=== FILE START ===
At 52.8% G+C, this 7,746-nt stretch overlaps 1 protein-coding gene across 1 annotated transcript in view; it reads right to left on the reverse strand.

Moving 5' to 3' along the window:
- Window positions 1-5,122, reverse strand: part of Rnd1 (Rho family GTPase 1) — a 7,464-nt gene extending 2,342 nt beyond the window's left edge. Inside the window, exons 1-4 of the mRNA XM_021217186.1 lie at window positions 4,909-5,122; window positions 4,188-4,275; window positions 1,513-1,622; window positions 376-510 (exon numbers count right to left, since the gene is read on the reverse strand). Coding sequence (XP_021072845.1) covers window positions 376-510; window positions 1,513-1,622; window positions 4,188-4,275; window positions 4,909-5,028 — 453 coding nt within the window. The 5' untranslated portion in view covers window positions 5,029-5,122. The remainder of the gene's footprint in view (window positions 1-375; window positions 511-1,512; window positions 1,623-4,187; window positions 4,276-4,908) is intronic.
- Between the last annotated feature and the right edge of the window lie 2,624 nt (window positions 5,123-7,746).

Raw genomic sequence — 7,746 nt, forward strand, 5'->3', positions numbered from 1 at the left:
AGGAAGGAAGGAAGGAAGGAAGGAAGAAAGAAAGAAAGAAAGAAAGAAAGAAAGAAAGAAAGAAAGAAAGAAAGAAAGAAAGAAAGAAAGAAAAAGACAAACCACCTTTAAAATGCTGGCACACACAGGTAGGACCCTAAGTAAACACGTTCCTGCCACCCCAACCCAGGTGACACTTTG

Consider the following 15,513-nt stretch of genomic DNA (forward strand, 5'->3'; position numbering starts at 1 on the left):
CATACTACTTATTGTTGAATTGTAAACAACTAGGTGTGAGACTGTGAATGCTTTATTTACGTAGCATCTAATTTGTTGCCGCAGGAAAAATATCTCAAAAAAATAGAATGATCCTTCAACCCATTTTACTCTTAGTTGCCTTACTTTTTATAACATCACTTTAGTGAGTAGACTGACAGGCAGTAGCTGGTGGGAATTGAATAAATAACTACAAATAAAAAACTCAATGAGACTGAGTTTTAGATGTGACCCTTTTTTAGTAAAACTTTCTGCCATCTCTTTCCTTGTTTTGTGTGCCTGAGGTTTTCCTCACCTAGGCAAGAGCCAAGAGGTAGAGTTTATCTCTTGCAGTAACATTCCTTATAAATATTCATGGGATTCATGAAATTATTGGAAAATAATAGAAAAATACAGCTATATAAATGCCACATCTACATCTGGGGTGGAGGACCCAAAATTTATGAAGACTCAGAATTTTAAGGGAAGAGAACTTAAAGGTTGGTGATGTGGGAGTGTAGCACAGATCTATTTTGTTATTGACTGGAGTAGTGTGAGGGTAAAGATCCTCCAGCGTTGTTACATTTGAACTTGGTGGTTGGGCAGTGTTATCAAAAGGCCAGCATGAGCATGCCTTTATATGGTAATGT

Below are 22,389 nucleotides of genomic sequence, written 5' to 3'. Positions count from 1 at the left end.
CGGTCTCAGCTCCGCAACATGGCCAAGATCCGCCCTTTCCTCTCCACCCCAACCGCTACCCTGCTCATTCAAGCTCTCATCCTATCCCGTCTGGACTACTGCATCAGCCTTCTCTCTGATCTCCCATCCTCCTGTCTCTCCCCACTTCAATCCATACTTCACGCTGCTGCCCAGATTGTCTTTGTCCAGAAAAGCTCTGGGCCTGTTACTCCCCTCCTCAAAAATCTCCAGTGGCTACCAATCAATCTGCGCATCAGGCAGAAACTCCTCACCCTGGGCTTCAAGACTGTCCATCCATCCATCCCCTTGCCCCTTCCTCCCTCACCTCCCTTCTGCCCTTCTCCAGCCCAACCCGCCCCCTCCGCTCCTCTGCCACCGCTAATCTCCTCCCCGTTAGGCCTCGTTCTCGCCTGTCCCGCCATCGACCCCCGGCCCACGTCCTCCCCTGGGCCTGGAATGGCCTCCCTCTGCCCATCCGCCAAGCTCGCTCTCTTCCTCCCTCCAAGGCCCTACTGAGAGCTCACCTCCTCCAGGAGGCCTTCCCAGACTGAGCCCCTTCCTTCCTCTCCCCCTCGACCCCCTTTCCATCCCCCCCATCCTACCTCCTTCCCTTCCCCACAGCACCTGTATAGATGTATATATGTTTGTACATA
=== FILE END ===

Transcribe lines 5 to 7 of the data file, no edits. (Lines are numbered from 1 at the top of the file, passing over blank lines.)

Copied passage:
Raw genomic sequence — 7,746 nt, forward strand, 5'->3', positions numbered from 1 at the left:
AGGAAGGAAGGAAGGAAGGAAGGAAGAAAGAAAGAAAGAAAGAAAGAAAGAAAGAAAGAAAGAAAGAAAGAAAGAAAGAAAGAAAGAAAGAAAAAGACAAACCACCTTTAAAATGCTGGCACACACAGGTAGGACCCTAAGTAAACACGTTCCTGCCACCCCAACCCAGGTGACACTTTG

Consider the following 15,513-nt stretch of genomic DNA (forward strand, 5'->3'; position numbering starts at 1 on the left):